June export figures just fell shy of 31 K MT; at first glance the figure seems fairly good, granted lower than the June shipments for the past 3 years but at least above 30 K MT; however, as we can see below, the path is clearly for lower shipments this season vs last which if it materialises will be a break in the off/on cycle. The Saudi market has gained weight as a destination for Ethiopian coffee, a sign that quality is currently more geared to middle eastern markets that the more customary destination of Europe, Japan and the USA.

New business is at a standstill, exporters do not want to buy from agrabes having had their fingers burnt with poor quality deliveries. Overseas buyers cannot pay the minimum registration prices, +120 for Sidamo 2, +60 for Limu 2 and around level money for both Grade 5 qualities. In any event quality is major concern so buyers prefer to wait than risk owning quality that they will not be able to move later.

The weather has been a little drier this week which has helped to move coffee from the growing areas to Addis, we are starting to see more pre-shipment samples as a consequence. However, shipments continue to be very delayed.

Birr 54.67 = USD 1

Have a good weekend.

It is not new news, quality of this year’s crop is poor, specifically Grade 5s from Wellega (Lekempti) and Djimmah areas. Furthermore, the wet weather that has plagued the country since March is causing big delays in moving coffee from upcountry to Addis. Stocks in Addis are greatly reduced for this reason plus the additional complications caused by continuous threats by Authorities to tax and penalise shippers that have stocks in Addis. Coffee is moving along the supply chain, however at a painfully slow pace this is being reflected in the very low export figures that we have registered in the last few months. Low shipment figures are likely to continue for remainder of this crop season. Particularly shipments of Naturals to Europe (the main market for Grade 5) on the other hand the Saudi and Middle East markets will absorb increasing volumes of these qualities albeit at lower prices. Ethiopia will have to remain competitive vs Brazil offers which have turned lower has the terminal market decreases. We still believe that there remain reasonable volumes of washed coffees unsold mostly due to high asking prices from shippers which failed to attract buyers.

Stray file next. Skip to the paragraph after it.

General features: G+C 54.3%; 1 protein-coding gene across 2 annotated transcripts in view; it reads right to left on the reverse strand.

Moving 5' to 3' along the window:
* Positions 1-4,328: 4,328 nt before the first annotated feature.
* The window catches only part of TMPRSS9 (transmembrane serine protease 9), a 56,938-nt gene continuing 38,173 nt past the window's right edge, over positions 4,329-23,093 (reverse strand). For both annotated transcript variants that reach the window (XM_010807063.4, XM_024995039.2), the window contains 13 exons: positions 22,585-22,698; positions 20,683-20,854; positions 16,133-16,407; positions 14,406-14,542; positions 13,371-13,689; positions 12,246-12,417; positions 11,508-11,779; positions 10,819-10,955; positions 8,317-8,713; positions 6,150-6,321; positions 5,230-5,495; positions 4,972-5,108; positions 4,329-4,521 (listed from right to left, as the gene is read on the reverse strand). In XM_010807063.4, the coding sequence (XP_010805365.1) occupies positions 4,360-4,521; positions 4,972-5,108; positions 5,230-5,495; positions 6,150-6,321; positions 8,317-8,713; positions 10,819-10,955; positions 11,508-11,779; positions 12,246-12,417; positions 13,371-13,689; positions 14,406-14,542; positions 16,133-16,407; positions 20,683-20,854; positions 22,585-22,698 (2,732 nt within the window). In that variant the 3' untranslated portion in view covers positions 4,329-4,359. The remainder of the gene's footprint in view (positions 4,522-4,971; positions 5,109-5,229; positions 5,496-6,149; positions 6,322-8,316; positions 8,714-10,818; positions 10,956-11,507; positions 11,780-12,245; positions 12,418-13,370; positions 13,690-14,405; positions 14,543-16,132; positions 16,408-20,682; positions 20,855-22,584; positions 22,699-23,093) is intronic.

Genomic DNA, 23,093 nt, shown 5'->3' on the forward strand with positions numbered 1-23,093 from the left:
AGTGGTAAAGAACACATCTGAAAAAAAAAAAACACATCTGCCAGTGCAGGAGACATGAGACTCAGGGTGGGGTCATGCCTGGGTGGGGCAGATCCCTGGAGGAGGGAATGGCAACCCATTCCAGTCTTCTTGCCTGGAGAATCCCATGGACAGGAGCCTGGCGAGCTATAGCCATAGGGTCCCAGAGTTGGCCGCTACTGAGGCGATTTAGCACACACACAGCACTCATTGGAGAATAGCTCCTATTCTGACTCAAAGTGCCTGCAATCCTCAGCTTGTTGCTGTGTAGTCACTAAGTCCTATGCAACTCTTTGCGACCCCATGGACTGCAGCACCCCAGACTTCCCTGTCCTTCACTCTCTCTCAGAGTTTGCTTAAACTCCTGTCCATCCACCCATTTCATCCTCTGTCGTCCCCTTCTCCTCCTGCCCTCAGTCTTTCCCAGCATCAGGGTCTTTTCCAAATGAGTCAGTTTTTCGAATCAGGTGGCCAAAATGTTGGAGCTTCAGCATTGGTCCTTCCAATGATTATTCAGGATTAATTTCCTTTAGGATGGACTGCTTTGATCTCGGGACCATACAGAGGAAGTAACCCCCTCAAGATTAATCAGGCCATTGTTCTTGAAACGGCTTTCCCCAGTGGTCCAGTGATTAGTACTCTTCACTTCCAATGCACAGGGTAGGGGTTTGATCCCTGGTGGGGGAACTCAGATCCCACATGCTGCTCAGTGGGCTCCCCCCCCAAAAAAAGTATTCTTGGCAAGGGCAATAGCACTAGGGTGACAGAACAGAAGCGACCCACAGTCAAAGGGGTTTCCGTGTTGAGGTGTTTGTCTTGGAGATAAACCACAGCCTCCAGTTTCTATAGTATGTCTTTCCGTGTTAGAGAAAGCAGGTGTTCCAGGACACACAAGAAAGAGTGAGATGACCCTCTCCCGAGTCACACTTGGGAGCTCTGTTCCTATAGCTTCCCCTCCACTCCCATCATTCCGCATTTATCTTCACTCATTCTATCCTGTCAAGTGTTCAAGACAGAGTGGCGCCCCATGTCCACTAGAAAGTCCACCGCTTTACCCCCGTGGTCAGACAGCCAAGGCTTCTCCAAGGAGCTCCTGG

It continues to rain in Ethiopia, which is normal for this time of year, by all accounts this is beneficial for the upcoming crop that will start to be harvested in September. However the rain continues to hamper the movement of coffee from upcountry to Addis (as mentioned in previous paragraph). Previously delayed shipments are starting to finally reach the port and meet vessels, however the backlog is big and bottlenecks along the supply chain will combine so that the current game of catch-up will be with us for many more weeks!

The BBC reported this week on food shortages in Tigray, a reminder of the legacy of the internal conflict that raged until 2022: https://www.bbc.com/news/world/africa?ns_mchannel=social&ns_source=twitter&ns_campaign=bbc_live&ns_linkname=64a7c1746439480d586b7cca%26Malnutrition%20surges%20with%20Ethiopia%20aid%20suspension%20-%20charity%262023-07-07T07%3A46%3A51.978Z&ns_fee=0&pinned_post_locator=urn:asset:23df806c-cc2d-4180-9b94-560c8137303f&pinned_post_asset_id=64a7c1746439480d586b7cca&pinned_post_type=share

Birr 54.64 = USD 1

Have a good weekend.